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What do we mean when we refer to the term “Equinus”?

Equinus can be refered as the problematic ankle joint or the ankle bone compartment, which simply means its limitation to dorsiflex. It has been a primary concern in both podiatric and orthopedic societies. Most of the time this condition accompanies or compensates with other pathologies like plantar faciiatis, metatarsalgia, posterior/anterior tibial syndrome, hallux valgus (bunion), Achilles tendinitis and more.

It is very rare for patients to present in clinic with equinus solely. Usually the underlying problem is a more serious and it may be one of the reasons or the result of them. Compensation for equinus in the foot involves toe walking, plantar arch collapsing, reduced hip flexion etc. This highlights the importance of the influence of equinus in the foot structure, abnormal function and associated abnormalities.


Several researches have distinguished the types of equinus into joint equinus and osseous equinus (1). Both of those have the same scientific meaning in being categorized as spastic and non-spastic. The most common joint equinus is the one involving the gastrocnemius and soleus (triceps surae). Those are the muscles of the Achilles tendon, which inserts on the calcaneus.

More severe equinus positions will totally restrict the heel to touch the ground when walking and one of those can be cultivated in conditions like poliomyelitis :

Primary Treatment

The initial treatment method of ankle equinus involves extensive stretching (2). The use of insoles that alleviate forefoot traumatic pressures, support and cushion the heel is indicated. “In cases where increased motion is not achieved and the foot has attained a compensated position, attempting to control the foot position is often not appropriate. In these cases, a pronated orthosis to support the current position, in attempt to prevent further collapse of the foot, is the best option.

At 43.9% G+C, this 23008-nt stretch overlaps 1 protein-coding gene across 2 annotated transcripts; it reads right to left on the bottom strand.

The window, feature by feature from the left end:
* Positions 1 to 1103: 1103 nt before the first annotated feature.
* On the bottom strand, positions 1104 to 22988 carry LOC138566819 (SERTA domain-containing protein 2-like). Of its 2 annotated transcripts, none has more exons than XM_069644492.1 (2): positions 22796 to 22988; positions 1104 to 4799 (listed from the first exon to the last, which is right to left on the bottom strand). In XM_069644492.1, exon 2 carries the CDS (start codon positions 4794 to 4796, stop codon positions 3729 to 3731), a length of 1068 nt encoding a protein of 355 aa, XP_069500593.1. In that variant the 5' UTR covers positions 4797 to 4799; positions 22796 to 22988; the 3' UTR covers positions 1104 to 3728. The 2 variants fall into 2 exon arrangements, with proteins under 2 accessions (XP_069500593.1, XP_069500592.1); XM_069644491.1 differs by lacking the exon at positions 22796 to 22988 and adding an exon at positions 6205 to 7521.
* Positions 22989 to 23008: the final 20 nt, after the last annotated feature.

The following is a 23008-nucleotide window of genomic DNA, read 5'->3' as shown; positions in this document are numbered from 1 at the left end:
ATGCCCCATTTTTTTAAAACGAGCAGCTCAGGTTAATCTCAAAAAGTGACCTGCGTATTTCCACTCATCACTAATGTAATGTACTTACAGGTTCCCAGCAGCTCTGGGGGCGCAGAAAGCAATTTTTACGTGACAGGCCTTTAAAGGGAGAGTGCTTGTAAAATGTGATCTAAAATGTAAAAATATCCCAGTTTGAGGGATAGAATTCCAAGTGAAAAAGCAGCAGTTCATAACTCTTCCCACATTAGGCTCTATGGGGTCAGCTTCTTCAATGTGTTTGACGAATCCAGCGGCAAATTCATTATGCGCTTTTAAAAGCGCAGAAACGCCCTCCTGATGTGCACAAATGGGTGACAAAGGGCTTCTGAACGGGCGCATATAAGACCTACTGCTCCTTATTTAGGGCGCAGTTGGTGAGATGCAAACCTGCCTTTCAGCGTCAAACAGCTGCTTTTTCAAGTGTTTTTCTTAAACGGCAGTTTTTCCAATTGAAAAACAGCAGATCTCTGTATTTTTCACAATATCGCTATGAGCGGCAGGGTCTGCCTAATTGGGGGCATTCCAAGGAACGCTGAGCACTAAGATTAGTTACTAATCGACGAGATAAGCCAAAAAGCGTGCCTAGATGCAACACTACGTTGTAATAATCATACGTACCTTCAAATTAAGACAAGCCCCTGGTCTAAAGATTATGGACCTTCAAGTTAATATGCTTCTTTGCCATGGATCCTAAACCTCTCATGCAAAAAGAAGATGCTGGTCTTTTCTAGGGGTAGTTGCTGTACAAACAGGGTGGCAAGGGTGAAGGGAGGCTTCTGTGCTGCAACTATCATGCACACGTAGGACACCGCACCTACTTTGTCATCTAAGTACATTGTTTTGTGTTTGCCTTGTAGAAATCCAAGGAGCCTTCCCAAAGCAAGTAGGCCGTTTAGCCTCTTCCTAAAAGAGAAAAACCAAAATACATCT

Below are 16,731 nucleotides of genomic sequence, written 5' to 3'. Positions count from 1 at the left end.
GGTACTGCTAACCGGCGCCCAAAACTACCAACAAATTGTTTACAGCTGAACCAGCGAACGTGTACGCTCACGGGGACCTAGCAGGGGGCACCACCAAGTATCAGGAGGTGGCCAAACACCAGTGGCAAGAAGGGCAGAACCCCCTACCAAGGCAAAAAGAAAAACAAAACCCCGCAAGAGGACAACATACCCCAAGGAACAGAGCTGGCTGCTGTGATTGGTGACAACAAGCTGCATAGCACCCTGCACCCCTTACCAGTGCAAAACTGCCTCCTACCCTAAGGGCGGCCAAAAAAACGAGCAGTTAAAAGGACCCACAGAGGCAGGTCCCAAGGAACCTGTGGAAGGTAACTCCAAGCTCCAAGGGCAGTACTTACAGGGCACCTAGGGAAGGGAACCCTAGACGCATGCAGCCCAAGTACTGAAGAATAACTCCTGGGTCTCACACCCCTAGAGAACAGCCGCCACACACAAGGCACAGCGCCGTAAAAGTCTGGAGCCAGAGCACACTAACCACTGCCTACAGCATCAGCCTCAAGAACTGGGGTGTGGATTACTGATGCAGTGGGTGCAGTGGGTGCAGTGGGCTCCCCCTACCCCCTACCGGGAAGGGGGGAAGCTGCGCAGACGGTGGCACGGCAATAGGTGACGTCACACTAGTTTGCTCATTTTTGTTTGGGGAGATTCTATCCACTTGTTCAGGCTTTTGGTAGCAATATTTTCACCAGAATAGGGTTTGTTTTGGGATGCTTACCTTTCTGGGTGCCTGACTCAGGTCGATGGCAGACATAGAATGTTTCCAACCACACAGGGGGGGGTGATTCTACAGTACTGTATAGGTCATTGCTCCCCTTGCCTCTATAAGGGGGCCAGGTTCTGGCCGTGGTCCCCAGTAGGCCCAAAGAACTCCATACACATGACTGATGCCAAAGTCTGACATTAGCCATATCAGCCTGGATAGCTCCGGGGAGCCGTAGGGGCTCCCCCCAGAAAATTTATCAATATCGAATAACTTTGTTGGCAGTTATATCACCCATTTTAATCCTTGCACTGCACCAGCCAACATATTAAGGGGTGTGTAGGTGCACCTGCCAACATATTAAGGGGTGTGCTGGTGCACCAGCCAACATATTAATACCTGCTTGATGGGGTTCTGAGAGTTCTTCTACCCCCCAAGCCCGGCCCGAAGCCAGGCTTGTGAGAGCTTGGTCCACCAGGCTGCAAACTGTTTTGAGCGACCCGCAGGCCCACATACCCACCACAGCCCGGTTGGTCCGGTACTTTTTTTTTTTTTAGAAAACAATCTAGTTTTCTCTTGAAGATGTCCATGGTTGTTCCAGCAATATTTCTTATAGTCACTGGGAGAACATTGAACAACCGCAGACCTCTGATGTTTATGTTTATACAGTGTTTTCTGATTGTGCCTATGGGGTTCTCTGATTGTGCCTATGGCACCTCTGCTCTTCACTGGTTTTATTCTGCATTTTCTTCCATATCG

It is important to consider the effect orthosis has on the sagittal plane function of the foot and leg. Once the device has been issued, this function should be re-assessed. The aim is to facilitate the ankle and metatarsal rockers. Knee and hip extension is allowed during the former, followed by hip and knee flexion and ankle joint plantarflexion during the latter” (3). The importance of orthotics cannot be stressed enough in the cases of poliomyelitis. Locking the knee to the correct position, will prevent excessive recurvatum while maintain the stability of the patient while walking. Reassessments are therefore crucial for changes brought to the orthoses as well as proper indications for corrective surgery. In addition, it is essential for the patient to be monitored by a specialized team (4).

1. Tiberio D. Pathomechanics of structural foot deformities. Phys Ther. 1988;68(12):1840-9.
2. S.A Schumacher, www.footdoc.ca
3. Trevor Prior. A study of Ankle Equinus. Pod www.vasylimedical.com
4. Genêt F, Schnitzler A, Mathieu S, Autret K, Théfenne L, Dizien O, Maldjian A. Ann Phys Rehabil Med. 2010 Feb;53(1):51-9. doi: 10.1016/j.rehab.2009.11.005. Epub 2009 Dec 9 (PUBMED.GOV)

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